Mama D. is critical of African-American organizers who left. She never left the city during the catastrophe and says that she never intends to leave. She doesn’t have to set up non-proﬁts, like the others, and has no political agenda. She doesn’t understand why the founders of CGC and CLU have been traveling all over the country to raise money and support. Most CLU organizers haven’t returned yet since they evacuated. The biggest concern for all organizers is that half of the city’s population is residing elsewhere, and they don’t have the means to come back. The future of the black neighborhood will not be better until, like Mama D. said, “We get the We don’t need the ﬁsh. We white folk from there to meet with the black just need the ﬁshing poles. poor from here.”
Mayaba Libenthal, a community organizer and coordinator with the CLU, described the organization’s farsighted vision of creating Community Development Corporations and involvement in education reform prior to Katrina. At the 9th’s Frederick Douglas Senior High School, a coalition of students, parents and teachers formed by the CLU began transforming the neglected school into a model of learning for the community. CLU will pressure the federal and local government to demand that the High School is fully restored. Physical improvements could be made to the school in the meantime, while the Orleans Parish Public School System remains shut.
The Common Ground Collective (CGC) is operating across the Mississippi River, in Algiers. This community-led organization was originally formed after the hurricane by activists and leaders from the area. Algiers, still part of Orleans Parish, was never ﬂooded. This allowed for a speedy recovery. The organization has quickly evolved into the largest support operation on the ground, assisting hundreds of under-served in the region. The collective serves communities’ basic needs while also providing Internet access, a fullservice health clinic and housing repairs. CGC has grown into a vast network of local and outside volunteers that range from medical and health providers to legal representatives working with community organizers on long and short term relief and reconstruction efforts. They are mobilizing people across the nation through massive
— Mama D.
The wider effects of Katrina remain to be seen. On September 8 the Bush Administration suspended the 1931 Davis-Bacon Act—eliminating the need for federal contractors to pay local prevailing wages—but that decision was met with a storm of criticism and recinded in November. The Supreme Court’s 5-4 vote decision in June 2005 in Kelo v. New London grants more power to local governments to exercise eminent domain whenever a property qualiﬁes for ‘public use.’ It is unclear yet what this power will do to disenfranchised communities that have suffered from many years of neglect by local, state and federal government—one can only imagine. Raymond Brown, one of the few evacuees in the Lower 9th that came to look at his damaged house—which has already shifted from its foundation— says that he is not going to spend money on restoring it. He says that if his house is bulldozed, the government is doing him a favor. Many residents of the area demand that the government raise the ground level of the Lower 9th by at least ten feet. This way if similar ﬂooding occurs in the future it will be from 4 to 6 feet rather than 14 to 16. The people of New Orleans have established genuine solutions. We have a role to play to support Raymond Brown, Mama D., CLU, CGC, and emerging groups to help make these solutions become a reality. 5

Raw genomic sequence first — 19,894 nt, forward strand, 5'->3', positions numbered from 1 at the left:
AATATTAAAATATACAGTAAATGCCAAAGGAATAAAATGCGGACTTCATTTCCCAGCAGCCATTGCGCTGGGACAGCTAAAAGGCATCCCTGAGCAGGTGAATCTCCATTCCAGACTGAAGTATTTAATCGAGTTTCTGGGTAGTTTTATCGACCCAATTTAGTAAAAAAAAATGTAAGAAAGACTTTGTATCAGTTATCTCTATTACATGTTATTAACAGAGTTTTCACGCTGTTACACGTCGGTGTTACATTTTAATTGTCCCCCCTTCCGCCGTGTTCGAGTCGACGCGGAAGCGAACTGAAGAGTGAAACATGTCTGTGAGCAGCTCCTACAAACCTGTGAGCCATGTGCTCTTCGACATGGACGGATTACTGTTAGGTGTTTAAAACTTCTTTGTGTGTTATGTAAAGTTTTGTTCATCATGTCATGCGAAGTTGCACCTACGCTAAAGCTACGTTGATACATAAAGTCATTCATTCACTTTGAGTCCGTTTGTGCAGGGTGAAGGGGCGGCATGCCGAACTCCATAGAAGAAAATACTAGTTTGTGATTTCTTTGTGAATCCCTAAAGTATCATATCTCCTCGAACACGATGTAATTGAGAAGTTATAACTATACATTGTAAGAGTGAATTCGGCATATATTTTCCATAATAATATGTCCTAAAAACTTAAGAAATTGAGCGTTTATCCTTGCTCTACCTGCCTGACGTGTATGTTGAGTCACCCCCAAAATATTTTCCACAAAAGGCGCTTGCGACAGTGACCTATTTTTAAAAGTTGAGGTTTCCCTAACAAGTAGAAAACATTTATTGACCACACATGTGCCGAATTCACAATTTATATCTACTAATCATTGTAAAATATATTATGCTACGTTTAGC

P R I S O N
Legal News VOL. 16 No. 11
Dedicated to Protecting Human Rights
Prison Design Boycott—a Challenge to the Professional Business of Incarceration by Raphael Sperry, ADPSR National President, and the Prison Design Boycott organizing group: Ariel Bierbaum, Juan Calaf, Karen Kearney, and Kathleen Monroe Saying “No” to Prisons
n September 2004 the non-proﬁt organization Architects / Designers / Planners for Social Responsibility (ADPSR) issued a call for architects and design industry professionals to quit working on prisons. ADPSR’s Prison Design Boycott campaign challenges the role of design professionals (a term that encompasses architects, engineers and planners) within the prison-industrial complex and society at large. The boycott’s immediate issues would
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News in Brief
Prison Legal News
seem to be how necessary designers are to prisons, and conversely how much prisons mean to designers, especially in economic terms. But the professional, ethical social issues raised by the boycott go far beyond the boundaries of those who draw up the blueprints, CAD files and specifications that outline state power. The boycott also creates a collective voice for social justice and a shared platform for organizing and advocacy among design professionals, potentially signaling a departure from our established social role of implementing the will of the wealthy and powerful on the built environment. In ADPSR’s experience, many design professionals—ironically even those engaged in prison work—understand the need for community development as a holistic method of improving social conditions, including improving public safety and reducing crime. And indeed, design professionals have a special role to play in envisioning the physical infrastructure that would accompany renewed investments in affordable housing, schools, community centers, and other public needs. As a result, the Prison Design Boycott carries both a strong negative message, “No More Prisons,” and a positive counterpart, “Yes to Community Development.” In ADPSR’s analysis, the political and economic factors behind the current lack of community development in the United States are related to the prisonindustrial complex in multiple ways. The